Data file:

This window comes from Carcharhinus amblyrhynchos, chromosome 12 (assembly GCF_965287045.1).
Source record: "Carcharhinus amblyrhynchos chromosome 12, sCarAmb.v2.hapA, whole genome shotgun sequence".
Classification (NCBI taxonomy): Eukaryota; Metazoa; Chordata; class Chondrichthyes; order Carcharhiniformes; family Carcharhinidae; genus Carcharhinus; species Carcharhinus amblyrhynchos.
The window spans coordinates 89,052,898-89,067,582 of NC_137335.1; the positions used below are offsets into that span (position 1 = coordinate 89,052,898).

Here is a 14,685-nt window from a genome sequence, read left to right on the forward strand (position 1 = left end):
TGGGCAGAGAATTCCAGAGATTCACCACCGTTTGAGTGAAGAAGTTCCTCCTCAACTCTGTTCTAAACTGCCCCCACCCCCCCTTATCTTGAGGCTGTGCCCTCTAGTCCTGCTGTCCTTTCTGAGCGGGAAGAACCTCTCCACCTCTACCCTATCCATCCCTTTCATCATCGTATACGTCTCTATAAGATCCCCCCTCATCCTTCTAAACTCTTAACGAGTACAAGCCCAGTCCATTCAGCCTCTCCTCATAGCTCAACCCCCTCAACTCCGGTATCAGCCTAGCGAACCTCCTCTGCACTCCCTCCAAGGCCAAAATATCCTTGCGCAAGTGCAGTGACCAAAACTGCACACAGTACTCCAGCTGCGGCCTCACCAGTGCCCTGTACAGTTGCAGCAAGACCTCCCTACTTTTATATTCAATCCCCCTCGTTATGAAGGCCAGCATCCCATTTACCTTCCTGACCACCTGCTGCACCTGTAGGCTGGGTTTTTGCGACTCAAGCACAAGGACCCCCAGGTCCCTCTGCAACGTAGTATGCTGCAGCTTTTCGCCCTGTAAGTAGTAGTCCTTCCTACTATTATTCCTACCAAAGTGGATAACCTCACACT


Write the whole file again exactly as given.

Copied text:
This window comes from Carcharhinus amblyrhynchos, chromosome 12 (assembly GCF_965287045.1).
Source record: "Carcharhinus amblyrhynchos chromosome 12, sCarAmb.v2.hapA, whole genome shotgun sequence".
Classification (NCBI taxonomy): Eukaryota; Metazoa; Chordata; class Chondrichthyes; order Carcharhiniformes; family Carcharhinidae; genus Carcharhinus; species Carcharhinus amblyrhynchos.
The window spans coordinates 89,052,898-89,067,582 of NC_137335.1; the positions used below are offsets into that span (position 1 = coordinate 89,052,898).

Here is a 14,685-nt window from a genome sequence, read left to right on the forward strand (position 1 = left end):
TGGGCAGAGAATTCCAGAGATTCACCACCGTTTGAGTGAAGAAGTTCCTCCTCAACTCTGTTCTAAACTGCCCCCACCCCCCCTTATCTTGAGGCTGTGCCCTCTAGTCCTGCTGTCCTTTCTGAGCGGGAAGAACCTCTCCACCTCTACCCTATCCATCCCTTTCATCATCGTATACGTCTCTATAAGATCCCCCCTCATCCTTCTAAACTCTTAACGAGTACAAGCCCAGTCCATTCAGCCTCTCCTCATAGCTCAACCCCCTCAACTCCGGTATCAGCCTAGCGAACCTCCTCTGCACTCCCTCCAAGGCCAAAATATCCTTGCGCAAGTGCAGTGACCAAAACTGCACACAGTACTCCAGCTGCGGCCTCACCAGTGCCCTGTACAGTTGCAGCAAGACCTCCCTACTTTTATATTCAATCCCCCTCGTTATGAAGGCCAGCATCCCATTTACCTTCCTGACCACCTGCTGCACCTGTAGGCTGGGTTTTTGCGACTCAAGCACAAGGACCCCCAGGTCCCTCTGCAACGTAGTATGCTGCAGCTTTTCGCCCTGTAAGTAGTAGTCCTTCCTACTATTATTCCTACCAAAGTGGATAACCTCACACT